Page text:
August 03 in History Events, Birthdays, & News

To know what happened today in history, famous events occurred, famous birthdays, death days, legend quotes, and historical news on August 03.

August 03

Events on August 03

216 CE In the Battle of Cannae a huge Roman army is defeated and its supply depot seized by a smaller army led by Carthaginian general Hannibal. 50,000 Roman soldiers were killed.

1460 Scottish King James Il was killed by the English during the siege of Roxburgh Castle.

1792 Death of Sir Richard Arkwright, the Englishman who invented the water-powered spinning frame.

1924 Death of Joseph Conrad, Polish-born British novelist whose books included The Secret Agent and Lord Jim.

1966 American comedian Lenny Bruce is found dead after having taken an overdose of morphine – police place his body next to a syringe for the benefit of newspaper photographers.

1994 India’s first successful heart transplant was performed at the All India Institute of Medical Sciences, New Delhi, by a team of doctors led by Dr P. Venugopal.

2008 Russian writer and dissident Alexander Solzhenitsyn dies, aged 90.

2010 President Obama announces the official end of US combat operations in Iraq.

Famous Birthdays on August 03

Stanley Baldwin 1867, British Conservative prime minister three times between 1923 and 1937.

Haakon VII 1872, Norwegian monarch who refused to surrender to the Germans in World War Two.

Rupert Brooke 1887, British war poet with a romantic image who was hailed as a hero for 1914 and Other Poems.

P.D. James 1920, British crime writer of A Taste of Death and Innocent Blood.

Leon Uris 1924, American author famous for Exodus and the Cuban espionage novel Topaz.

Martin Sheen 1940, American actor, known for his roles in Catch 22 and Apocalypse Now.

Sunil Chhetri 1984, Indian footballer who plays for Sporting Clube de Portugal B.

Quotes from Legend

The lamps are going out all over Europe; we shall not see them lit again in our lifetime.

- Lord Grey, British statesman, on the eve of the First World War, 1914.

Historical News on August 03

Summerland Fun Turns to Terror

1973 At least 46 people, including children, were killed and 80 injured in a fire that swept through the six-story Summerland amusement centre at Douglas, Isle of Man.

Last night an estimated 7000 people were enjoying the amenities of the 12.5 million ($4.6 million) complex, reckoned to be the largest of its kind in the world.

Just before 8 pm, thick black smoke began to roll through the 342-acre (1.4-hectare) site and within minutes the whole building was ablaze.

The pyramid-shaped acrylic sheeting covering the outside of the two-year-old center melted, dripping onto people as they tried to escape.

Police suspect arson or an electrical fault as the cause.

Next Stop – India

Next stop India Palos de la Frontera on August 03
Next stop India Palos de la Frontera

1492 Shortly before sunrise today a flotilla of three ships set sail from the Spanish port of Palos de la Frontera in search of a land called India.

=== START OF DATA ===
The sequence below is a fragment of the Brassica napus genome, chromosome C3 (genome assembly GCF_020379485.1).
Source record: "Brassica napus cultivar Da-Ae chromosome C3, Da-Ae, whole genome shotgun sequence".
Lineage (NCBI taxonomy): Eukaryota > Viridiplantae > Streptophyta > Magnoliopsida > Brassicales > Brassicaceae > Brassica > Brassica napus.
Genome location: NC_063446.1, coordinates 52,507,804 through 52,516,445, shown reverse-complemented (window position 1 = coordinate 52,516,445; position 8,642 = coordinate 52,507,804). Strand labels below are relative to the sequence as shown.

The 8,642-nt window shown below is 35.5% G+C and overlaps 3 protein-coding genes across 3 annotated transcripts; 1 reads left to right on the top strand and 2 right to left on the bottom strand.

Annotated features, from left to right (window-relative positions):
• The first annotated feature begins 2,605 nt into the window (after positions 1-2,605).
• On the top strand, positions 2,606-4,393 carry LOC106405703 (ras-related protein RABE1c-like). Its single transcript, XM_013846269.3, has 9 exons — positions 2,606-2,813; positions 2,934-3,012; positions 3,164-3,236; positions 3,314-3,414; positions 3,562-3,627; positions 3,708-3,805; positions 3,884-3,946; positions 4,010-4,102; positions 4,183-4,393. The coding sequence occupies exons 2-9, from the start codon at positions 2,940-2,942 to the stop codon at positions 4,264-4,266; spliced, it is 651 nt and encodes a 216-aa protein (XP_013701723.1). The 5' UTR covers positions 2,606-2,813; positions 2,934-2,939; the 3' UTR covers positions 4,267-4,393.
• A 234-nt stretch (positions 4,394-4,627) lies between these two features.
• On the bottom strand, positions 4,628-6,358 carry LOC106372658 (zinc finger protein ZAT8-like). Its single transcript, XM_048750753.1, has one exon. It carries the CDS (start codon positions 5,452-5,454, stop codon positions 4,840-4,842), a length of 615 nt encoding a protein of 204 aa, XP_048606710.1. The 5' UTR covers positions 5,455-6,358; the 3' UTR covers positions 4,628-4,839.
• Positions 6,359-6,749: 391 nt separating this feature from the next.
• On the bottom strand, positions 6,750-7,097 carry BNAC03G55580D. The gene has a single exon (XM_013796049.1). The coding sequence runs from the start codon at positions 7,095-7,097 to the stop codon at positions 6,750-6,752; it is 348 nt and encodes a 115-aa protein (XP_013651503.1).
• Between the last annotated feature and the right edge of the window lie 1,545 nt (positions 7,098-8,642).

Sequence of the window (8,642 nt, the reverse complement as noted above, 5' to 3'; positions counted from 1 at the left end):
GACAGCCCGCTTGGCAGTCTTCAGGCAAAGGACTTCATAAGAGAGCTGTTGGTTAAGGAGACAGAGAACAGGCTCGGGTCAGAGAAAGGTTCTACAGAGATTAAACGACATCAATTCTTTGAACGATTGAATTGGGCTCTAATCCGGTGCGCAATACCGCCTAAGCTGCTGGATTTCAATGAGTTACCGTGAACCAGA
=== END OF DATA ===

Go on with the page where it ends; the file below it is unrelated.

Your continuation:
The leader of the expedition, Cristobal Colon (Christopher Columbus), thought to be a Genoese of Spanish-Jewish extraction, has spent the last eight years trying to get the project off the ground.

The latest hitch came just seven months ago when his patrons, King Ferdinand and Queen Isabella of Spain, were told of Colon’s price for undertaking the trip: a knighthood, the ranks of Grand Admiral and Viceroy (these to become hereditary), and 10 percent of the receipts from his admiralty.

The stunned monarchs dismissed Colon, but later recalled him and met all his demands.

Colon claims to have received divine guidance in his career to date.

He will need every iota to see him safely through the perilous adventure ahead.

Fargo's final journey

Fargo's final journey on August 03
Fargo's final journey

1881 William George Fargo, the wealthy pioneer of the long-distance express service, died at his home in Buffalo, New York, aged 65.

Fargo was already established in the freight forwarding business when he hit upon the idea of offering a transcontinental express service between New York and San Francisco.

The service went into operation in 1852 with hired stagecoaches.

Their cargo was protected by armed guards on the long and perilous journey between the cast and west coasts.

In time Wells Fargo also offered a banking service to the many miners among its clientele, buying the miners’ gold dust in exchange for cash.

Sir Roger hangs for treason

1916 One of Britain’s most distinguished civil servants, Sir Roger Casement, was hanged in London today for his involvement in the Easter Uprising in Dublin.

The former consul in Portuguese East Africa was an Ulster Protestant whose sympathy with the predominantly Catholic Irish nationalists led him to seek aid for their cause in Germany and the United States.

His attempt to recruit Irish prisoners of war to a German brigade that would play a key role in the planned uprising was unsuccessful.

Casement returned from the failed mission in a German submarine and was arrested by British forces soon after landing.

1778 Milanese society donned its finery tonight for the opening of the new opera house, the Teatro Alia Scala, the magnificent replacement for the old Royal Ducal Theatre which burnt down two years ago.

The theatre was designed by Milan’s leading neoclassical architect, Giuseppe Piermarini.

It opened with Europe Recognized by Antonio Salieri.

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